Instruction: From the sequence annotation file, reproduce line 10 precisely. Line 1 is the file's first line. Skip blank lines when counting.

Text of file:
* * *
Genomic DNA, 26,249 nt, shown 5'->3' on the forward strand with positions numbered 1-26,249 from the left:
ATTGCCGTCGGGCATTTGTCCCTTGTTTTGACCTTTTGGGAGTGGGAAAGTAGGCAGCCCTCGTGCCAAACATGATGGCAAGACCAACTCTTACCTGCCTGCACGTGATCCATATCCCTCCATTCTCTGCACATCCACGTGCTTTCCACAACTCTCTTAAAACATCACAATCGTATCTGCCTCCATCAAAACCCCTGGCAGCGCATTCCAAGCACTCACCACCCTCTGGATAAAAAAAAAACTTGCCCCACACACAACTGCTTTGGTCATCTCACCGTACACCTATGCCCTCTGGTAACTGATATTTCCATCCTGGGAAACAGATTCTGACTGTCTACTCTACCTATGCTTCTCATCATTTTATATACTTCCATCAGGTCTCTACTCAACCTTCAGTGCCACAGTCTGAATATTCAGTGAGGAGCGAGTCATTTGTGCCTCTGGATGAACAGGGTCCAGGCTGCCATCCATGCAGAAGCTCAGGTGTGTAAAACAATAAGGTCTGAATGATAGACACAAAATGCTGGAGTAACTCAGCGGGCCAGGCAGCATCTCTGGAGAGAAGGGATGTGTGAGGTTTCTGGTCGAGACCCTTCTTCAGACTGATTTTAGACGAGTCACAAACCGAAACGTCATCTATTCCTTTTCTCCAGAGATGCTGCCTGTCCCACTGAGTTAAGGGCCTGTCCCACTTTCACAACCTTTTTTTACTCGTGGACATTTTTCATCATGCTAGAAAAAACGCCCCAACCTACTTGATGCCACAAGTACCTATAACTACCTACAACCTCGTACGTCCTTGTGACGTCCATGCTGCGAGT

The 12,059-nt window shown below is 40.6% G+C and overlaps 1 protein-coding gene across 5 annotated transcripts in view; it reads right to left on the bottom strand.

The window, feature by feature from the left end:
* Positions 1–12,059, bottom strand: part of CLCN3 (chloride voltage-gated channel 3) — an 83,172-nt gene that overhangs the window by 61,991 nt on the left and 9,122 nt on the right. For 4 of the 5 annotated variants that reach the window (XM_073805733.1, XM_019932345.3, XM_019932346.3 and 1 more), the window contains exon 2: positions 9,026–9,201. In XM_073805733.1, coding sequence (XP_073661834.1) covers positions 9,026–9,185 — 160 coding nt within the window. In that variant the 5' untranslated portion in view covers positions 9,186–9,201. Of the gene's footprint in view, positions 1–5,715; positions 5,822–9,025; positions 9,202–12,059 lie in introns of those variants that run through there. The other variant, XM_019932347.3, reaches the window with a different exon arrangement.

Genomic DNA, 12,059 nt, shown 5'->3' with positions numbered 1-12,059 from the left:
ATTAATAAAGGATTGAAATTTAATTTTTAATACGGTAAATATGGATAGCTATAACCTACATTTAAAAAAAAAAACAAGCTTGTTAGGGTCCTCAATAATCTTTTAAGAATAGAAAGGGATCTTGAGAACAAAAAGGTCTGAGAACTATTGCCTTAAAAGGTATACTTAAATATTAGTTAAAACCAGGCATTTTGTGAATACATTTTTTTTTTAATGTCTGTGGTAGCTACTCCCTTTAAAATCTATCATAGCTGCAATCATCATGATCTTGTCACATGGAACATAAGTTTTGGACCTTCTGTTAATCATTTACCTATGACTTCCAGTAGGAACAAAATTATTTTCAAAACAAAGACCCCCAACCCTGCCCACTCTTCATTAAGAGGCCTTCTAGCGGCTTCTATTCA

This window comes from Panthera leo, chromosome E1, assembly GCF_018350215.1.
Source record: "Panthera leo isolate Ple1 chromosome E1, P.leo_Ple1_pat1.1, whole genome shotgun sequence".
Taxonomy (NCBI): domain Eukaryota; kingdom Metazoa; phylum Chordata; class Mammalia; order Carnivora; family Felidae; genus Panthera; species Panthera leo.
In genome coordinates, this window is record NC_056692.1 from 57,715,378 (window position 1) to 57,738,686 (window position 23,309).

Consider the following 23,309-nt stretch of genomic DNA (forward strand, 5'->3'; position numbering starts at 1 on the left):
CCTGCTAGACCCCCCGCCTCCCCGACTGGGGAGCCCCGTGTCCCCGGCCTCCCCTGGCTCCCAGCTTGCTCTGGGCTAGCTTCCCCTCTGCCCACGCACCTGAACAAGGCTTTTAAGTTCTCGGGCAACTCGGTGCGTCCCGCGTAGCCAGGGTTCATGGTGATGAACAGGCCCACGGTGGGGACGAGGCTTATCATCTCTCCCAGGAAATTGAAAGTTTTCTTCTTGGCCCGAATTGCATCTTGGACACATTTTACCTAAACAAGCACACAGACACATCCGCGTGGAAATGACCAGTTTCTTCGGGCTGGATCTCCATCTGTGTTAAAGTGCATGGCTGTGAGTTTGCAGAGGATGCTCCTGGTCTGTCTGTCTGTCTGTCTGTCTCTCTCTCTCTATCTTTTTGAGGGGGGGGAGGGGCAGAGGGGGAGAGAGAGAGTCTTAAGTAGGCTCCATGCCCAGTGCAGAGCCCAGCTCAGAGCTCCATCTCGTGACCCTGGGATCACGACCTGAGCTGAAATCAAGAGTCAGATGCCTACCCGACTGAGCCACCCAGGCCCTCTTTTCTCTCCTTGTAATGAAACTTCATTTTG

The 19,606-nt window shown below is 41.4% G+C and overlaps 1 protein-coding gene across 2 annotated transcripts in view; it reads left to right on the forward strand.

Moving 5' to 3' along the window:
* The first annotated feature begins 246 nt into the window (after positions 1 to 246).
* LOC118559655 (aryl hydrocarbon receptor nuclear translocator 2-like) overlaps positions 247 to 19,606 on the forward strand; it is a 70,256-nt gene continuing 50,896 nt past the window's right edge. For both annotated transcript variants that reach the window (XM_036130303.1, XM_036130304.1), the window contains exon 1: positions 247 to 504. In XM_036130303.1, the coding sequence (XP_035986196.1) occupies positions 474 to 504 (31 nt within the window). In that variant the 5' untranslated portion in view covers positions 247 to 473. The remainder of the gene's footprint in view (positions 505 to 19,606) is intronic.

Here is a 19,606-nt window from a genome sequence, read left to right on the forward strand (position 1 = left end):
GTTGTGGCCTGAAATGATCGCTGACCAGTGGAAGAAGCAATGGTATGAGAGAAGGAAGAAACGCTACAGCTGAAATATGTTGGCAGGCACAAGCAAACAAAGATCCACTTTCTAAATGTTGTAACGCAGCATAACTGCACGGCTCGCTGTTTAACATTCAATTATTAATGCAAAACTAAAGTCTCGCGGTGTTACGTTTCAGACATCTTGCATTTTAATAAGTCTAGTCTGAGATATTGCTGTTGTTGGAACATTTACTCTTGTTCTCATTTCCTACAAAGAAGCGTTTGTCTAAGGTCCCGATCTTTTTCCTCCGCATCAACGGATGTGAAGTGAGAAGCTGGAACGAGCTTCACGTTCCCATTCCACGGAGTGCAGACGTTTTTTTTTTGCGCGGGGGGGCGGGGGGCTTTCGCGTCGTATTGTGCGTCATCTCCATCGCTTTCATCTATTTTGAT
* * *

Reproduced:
Taxonomy (NCBI): domain Eukaryota; kingdom Metazoa; phylum Chordata; class Mammalia; order Carnivora; family Felidae; genus Panthera; species Panthera leo.